Since he lost to Anders Antonsen in the Indonesia Masters final in January, Momota has been unbeaten in finals. It was the defeat in Jakarta, Momota said, that had inspired him to achieve a higher standard.
“I was in form in Indonesia, and I was very disappointed when I lost. I used that as motivation to work harder. I didn’t want to lose another final, so I’ve put in a lot of effort.
“Today was a close match. I played very well in the third game, particularly when the points were close. Chou never gives up and he fights back no matter how far behind he is.”
Chou pushed Momota all the way. His fierce smash was spot on, and it required all of Momota’s brilliance in defence to fend off his opponent’s attack. While the fort was breached often, Momota’s steadiness ensured it didn’t fall apart.
And when things got tight for the top seed at the end, he relied on his touch at the net, and his sense of opportunism, to gain the narrow openings to capitalise on. From 17-all, Momota played the last few points with the intense focus he’s renowned for, not giving Chou the little leeway that might have been expected of lesser players. Momota had been taken the distance, but as with most of his matches this year, he was the one emerging victorious. The title was his after 83 minutes, 21-15 17-21 21-18.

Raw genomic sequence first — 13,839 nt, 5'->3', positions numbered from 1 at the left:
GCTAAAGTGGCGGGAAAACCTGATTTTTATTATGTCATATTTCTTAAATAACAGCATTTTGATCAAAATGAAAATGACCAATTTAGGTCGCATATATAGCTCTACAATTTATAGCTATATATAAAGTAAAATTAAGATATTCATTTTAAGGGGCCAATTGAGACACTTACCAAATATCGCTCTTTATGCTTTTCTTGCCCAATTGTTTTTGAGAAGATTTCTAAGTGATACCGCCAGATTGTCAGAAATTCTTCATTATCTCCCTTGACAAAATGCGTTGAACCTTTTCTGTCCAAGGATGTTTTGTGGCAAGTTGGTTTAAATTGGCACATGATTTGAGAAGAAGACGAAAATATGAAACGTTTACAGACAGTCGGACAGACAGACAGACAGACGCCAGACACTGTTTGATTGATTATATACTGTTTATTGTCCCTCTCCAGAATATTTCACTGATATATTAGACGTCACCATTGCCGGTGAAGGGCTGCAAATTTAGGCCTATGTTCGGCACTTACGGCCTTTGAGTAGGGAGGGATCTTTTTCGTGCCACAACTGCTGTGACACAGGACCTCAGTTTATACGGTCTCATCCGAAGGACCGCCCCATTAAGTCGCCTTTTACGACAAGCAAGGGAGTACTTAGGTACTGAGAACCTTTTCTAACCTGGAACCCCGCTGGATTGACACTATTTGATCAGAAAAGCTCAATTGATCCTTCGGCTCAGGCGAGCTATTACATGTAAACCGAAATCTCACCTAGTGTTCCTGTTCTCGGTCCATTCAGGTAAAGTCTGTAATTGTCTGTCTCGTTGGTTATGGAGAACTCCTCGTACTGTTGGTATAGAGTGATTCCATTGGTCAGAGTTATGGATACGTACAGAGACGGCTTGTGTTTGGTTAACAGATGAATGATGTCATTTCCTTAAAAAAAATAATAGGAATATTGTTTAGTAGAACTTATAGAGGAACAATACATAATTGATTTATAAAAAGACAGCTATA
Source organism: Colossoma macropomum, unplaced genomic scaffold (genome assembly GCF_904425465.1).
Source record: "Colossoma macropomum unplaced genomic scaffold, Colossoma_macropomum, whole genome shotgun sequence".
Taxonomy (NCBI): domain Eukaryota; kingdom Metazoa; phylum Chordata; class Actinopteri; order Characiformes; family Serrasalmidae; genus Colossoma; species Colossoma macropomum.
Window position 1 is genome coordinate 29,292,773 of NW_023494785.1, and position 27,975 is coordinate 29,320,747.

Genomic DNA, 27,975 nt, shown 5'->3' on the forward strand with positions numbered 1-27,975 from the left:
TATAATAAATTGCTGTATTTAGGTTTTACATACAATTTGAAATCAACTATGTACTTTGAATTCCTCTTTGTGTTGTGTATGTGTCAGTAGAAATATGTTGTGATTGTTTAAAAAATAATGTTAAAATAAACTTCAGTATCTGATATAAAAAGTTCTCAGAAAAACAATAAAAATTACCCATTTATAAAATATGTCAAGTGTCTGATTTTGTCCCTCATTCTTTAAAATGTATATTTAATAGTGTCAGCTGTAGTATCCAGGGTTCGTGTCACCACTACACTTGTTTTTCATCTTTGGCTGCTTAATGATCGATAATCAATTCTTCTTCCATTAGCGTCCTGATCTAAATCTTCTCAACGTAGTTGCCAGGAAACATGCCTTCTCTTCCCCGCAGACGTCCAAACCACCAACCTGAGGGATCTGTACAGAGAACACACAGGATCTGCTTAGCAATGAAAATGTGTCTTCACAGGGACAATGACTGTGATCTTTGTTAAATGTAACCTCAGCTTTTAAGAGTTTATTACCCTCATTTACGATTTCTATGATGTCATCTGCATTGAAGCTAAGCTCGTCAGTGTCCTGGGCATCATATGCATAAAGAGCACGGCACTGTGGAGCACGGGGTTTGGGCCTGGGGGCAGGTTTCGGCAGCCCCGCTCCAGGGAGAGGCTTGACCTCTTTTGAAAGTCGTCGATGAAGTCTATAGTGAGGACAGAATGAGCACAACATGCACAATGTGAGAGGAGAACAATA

It was the net, Chou conceded, that Momota proved his mastery at.
“Some of the rallies were very good, but I think his net skills were sharper than mine. It was very difficult to gain an advantage,” said Chou. “I will have to improve.”
Highlights | @momota_kento 🇯🇵 racks up his eighth HSBC BWF World Tour title this year in a final that has it all against Chou Tien Chen 🏸#HSBCBWFbadminton #HSBCRacetoGuangzhou pic.twitter.com/mo6pgsK3Cc
— BWF (@bwfmedia) November 10, 2019